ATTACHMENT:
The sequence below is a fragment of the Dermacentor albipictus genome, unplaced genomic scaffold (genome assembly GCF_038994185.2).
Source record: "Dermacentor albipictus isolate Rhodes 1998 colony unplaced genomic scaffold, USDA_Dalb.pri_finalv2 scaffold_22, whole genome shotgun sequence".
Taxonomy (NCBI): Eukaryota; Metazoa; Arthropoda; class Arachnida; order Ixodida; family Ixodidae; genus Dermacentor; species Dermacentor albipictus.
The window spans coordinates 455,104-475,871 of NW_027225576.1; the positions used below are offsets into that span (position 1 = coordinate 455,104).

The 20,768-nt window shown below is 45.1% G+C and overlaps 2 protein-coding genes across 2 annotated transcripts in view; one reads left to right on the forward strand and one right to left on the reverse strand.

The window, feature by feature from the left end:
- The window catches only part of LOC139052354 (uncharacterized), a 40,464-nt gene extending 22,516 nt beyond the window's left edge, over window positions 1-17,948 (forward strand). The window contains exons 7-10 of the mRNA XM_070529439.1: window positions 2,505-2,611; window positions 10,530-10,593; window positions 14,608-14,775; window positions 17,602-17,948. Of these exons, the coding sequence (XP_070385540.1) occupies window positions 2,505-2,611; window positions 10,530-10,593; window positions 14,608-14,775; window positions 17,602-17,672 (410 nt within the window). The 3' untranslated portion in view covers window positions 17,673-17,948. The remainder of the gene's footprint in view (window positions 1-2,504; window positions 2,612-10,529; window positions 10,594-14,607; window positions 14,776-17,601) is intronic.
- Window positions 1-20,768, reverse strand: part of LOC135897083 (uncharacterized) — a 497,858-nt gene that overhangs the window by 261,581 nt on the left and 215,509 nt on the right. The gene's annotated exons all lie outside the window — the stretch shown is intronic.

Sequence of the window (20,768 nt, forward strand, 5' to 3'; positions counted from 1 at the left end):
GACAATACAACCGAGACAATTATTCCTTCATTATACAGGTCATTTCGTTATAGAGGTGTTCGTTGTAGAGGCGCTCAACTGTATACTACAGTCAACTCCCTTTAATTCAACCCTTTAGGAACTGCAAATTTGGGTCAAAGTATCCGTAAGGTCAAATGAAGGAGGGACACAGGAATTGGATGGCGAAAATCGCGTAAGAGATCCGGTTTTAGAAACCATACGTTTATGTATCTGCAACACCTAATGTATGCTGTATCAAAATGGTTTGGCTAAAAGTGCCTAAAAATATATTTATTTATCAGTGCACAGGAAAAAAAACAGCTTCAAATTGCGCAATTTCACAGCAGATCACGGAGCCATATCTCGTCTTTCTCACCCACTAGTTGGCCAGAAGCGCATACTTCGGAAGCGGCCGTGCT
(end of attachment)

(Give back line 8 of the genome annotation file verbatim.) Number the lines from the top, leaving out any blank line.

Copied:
- Window positions 1-20,768, reverse strand: part of LOC135897083 (uncharacterized) — a 497,858-nt gene that overhangs the window by 261,581 nt on the left and 215,509 nt on the right. The gene's annotated exons all lie outside the window — the stretch shown is intronic.